Residents Seek Higher Ground As Hurricane Ivan Approaches Gulf Coast
Hurricane warnings were issued to a 300-mile swath of coastline from Grand Isle, La., to Apalachicola, Fla., but by Wednesday Ivan took on a northerly course generally toward the center of the warning zone along the Alabama and Mississippi coasts. The storm’s center was predicted to hit land early Thursday.
The hurricane has killed at least 68 people in the Caribbean, and although winds have eased very slightly to 135 mph, it is still considered a Category 4 storm.
“This is a bad one and people need to get out,” Mobile, Ala., Mayor Mike Dow told ABC’s Good Morning America. Deputies went door-to-door through the night in south Mobile County, instructing residents to leave, the Associated Press reported.
Interstate 65 in Alabama was turned into a northbound-only evacuation route Wednesday morning from Mobile to Montgomery.
About 2 million people had been urged or ordered to leave coastal areas, including more than 1.2 million in the New Orleans area.
New Orleans faces special dangers as it sits below sea level near the mouth of the Mississippi River.
The city’s Mayor Ray Nagin said the evacuation was going well but noted at least 100,000 people reliant on public transportation had no way to leave. He advised those who remained to move to the higher floors of tall buildings to avoid floodwaters that could rise up to 18 feet.
But forecasters said hurricane winds increase at higher levels. For example, winds at the top of a 30-story building could be 20-25 mph higher than the ground floor, they said.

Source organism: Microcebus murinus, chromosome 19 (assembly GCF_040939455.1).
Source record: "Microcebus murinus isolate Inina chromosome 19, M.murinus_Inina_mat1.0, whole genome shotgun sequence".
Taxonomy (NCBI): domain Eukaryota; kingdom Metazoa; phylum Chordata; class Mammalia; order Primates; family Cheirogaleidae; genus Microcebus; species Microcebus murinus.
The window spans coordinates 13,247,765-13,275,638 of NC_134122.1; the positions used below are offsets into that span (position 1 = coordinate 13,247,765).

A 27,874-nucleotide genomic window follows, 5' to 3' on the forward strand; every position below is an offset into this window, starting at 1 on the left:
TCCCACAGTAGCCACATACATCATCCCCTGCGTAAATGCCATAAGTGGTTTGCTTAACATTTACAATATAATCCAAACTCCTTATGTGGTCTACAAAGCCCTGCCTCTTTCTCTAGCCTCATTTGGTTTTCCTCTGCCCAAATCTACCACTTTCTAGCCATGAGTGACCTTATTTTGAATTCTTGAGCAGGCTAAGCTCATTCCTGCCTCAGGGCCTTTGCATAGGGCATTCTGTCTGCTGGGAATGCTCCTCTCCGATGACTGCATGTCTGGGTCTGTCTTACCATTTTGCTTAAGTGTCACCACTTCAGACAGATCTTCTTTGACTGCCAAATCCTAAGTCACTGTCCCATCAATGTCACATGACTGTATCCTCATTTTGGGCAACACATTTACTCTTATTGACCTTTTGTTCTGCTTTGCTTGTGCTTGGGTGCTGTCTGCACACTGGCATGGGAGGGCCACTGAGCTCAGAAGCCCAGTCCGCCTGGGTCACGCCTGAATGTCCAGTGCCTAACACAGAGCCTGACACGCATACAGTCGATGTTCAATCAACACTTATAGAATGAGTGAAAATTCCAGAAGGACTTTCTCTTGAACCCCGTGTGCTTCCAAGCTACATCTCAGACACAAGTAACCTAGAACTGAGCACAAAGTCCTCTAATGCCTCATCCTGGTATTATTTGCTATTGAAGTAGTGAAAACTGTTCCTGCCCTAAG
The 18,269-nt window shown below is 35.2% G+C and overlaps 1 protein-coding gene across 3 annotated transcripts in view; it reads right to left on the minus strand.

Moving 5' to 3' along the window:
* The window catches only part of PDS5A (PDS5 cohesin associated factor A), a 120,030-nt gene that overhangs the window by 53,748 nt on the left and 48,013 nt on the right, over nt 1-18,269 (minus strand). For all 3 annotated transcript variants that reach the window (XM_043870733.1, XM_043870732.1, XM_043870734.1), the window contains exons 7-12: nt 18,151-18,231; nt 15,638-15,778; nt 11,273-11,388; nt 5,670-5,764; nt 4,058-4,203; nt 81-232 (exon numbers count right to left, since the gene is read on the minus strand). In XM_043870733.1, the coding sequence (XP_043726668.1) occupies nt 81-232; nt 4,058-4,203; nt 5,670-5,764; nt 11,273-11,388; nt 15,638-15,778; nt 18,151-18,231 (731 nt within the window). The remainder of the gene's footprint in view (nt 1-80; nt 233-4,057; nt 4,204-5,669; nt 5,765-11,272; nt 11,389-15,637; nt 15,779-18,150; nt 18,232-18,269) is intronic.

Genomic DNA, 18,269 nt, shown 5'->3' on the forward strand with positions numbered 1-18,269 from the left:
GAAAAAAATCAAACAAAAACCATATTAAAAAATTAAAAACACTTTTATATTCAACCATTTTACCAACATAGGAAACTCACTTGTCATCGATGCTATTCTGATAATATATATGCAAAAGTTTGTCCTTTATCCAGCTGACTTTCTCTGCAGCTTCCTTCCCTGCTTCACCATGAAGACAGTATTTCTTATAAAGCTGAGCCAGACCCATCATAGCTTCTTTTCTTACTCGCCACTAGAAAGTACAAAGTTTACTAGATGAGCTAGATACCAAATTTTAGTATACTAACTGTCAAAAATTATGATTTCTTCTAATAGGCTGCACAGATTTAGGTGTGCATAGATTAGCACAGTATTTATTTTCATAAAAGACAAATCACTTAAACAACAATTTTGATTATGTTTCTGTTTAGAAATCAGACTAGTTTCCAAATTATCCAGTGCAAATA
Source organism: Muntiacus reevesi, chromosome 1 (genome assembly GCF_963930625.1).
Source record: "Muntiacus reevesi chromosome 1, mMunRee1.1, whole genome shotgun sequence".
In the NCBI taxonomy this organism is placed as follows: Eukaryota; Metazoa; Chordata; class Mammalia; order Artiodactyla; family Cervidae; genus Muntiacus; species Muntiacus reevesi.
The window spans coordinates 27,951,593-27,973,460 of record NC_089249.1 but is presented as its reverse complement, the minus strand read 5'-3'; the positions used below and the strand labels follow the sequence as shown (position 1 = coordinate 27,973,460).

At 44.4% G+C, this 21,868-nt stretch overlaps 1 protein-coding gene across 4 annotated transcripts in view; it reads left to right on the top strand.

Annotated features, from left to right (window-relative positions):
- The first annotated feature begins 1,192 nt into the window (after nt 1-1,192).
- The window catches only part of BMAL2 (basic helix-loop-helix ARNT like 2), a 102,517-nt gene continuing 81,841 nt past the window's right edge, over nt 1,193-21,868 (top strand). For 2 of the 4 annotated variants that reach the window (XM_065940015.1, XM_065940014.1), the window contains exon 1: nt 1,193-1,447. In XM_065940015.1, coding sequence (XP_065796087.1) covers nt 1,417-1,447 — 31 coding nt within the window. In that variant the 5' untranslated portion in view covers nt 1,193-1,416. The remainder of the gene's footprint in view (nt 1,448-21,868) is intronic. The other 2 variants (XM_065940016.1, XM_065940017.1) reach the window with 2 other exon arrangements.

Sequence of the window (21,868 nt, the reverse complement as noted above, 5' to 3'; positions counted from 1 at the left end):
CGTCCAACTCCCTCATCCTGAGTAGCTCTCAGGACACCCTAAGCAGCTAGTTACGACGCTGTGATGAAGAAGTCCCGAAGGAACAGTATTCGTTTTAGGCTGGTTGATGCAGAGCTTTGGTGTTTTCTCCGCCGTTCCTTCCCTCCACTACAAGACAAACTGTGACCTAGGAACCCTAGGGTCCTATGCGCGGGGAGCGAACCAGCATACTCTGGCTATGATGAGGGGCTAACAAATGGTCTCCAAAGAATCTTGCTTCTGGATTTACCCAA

In 1965, when Hurricane Betsy hit New Orleans, located between the Gulf and Lake Pontchartrain, parts of the historic jazz city were submerged under several feet of water. The storm killed 76 people.
Florida authorities, facing a possible third hurricane in just over a month, told about 543,000 people to evacuate mobile homes and flood-prone coastal areas in 20 western counties, according to Reuters.
Oil companies took thousands of workers from offshore platforms and shut down some refineries and rigs in the Gulf. Oil prices rose Tuesday due to Ivan’s presence but steadied Wednesday.
Meanwhile, Tropical Storm Jeanne was nearing hurricane strength as it pounded Puerto Rico with heavy rains and high winds Wednesday. The eye of the storm was expected to hit Puerto Rico’s southwest coast by the afternoon, prompting hurricane warnings there and in the U.S. Virgin Islands.